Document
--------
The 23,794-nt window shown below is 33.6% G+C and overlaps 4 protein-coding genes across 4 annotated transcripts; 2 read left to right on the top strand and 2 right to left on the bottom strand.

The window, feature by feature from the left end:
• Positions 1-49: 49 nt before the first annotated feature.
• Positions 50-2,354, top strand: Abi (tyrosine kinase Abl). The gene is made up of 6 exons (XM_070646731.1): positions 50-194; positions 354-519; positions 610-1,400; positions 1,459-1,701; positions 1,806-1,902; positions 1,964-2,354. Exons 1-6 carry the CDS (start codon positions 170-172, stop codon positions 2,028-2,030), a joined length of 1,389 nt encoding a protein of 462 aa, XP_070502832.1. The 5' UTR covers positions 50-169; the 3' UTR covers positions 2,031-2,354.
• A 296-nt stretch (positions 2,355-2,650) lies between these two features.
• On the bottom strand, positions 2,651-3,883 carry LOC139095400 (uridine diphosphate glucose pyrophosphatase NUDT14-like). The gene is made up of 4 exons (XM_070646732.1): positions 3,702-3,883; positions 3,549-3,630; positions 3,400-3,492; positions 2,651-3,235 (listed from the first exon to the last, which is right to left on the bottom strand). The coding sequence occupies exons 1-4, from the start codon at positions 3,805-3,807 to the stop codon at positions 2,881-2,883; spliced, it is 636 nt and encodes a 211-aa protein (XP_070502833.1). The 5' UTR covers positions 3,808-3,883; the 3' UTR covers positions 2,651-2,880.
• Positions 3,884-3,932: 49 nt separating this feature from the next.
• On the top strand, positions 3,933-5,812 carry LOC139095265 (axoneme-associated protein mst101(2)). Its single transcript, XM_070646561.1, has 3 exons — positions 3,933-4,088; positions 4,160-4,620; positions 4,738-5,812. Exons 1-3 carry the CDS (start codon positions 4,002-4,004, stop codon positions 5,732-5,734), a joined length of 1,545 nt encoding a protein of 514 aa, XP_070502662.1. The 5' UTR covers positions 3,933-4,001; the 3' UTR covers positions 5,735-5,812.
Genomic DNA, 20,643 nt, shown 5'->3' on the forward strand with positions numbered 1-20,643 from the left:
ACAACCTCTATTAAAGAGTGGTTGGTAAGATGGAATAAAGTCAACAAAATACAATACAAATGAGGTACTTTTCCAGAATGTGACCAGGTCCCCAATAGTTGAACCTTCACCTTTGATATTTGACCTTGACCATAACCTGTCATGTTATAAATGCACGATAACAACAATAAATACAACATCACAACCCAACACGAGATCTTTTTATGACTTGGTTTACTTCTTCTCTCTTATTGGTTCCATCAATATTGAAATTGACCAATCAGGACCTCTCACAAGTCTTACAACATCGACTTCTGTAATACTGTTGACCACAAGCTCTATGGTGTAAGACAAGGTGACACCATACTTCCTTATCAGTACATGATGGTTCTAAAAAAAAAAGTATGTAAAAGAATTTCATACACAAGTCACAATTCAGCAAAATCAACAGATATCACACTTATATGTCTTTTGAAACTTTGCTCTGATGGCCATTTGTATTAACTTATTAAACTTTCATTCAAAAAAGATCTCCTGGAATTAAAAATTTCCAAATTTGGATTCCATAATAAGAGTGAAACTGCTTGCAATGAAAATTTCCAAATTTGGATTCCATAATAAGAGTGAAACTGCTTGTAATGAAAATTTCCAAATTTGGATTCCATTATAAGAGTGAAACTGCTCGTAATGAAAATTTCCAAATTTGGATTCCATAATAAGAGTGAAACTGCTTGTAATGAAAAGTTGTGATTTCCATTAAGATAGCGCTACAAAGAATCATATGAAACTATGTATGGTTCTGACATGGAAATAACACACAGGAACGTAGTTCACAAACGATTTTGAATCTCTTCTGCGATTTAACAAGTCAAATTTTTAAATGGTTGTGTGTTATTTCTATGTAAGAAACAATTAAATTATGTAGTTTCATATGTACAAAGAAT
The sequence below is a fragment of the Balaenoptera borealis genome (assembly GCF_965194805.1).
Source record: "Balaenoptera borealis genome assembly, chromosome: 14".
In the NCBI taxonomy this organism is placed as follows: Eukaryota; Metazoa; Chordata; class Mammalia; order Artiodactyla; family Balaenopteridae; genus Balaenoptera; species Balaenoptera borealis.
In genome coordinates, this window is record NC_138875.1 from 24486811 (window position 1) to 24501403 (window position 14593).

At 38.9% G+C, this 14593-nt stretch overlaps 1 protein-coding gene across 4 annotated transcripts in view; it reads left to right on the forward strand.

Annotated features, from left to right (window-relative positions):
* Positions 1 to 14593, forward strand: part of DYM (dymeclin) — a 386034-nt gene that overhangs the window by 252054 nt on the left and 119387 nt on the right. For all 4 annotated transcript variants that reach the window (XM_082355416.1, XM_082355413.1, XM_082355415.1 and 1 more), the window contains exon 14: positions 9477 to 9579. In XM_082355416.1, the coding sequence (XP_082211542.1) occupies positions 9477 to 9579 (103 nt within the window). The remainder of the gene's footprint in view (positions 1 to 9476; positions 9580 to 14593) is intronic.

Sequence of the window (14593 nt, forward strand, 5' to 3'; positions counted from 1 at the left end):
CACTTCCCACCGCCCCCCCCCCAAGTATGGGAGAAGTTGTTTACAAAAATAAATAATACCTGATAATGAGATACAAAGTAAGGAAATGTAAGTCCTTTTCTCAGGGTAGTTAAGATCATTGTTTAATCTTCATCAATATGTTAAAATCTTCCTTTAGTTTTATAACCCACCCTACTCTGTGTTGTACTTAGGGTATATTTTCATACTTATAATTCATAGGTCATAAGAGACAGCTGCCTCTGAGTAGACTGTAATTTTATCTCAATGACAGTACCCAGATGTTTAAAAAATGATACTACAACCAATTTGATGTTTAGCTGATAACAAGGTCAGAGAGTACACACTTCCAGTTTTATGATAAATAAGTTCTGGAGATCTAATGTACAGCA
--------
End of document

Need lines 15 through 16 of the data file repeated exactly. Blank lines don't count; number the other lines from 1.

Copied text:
At 38.9% G+C, this 14593-nt stretch overlaps 1 protein-coding gene across 4 annotated transcripts in view; it reads left to right on the forward strand.

Annotated features, from left to right (window-relative positions):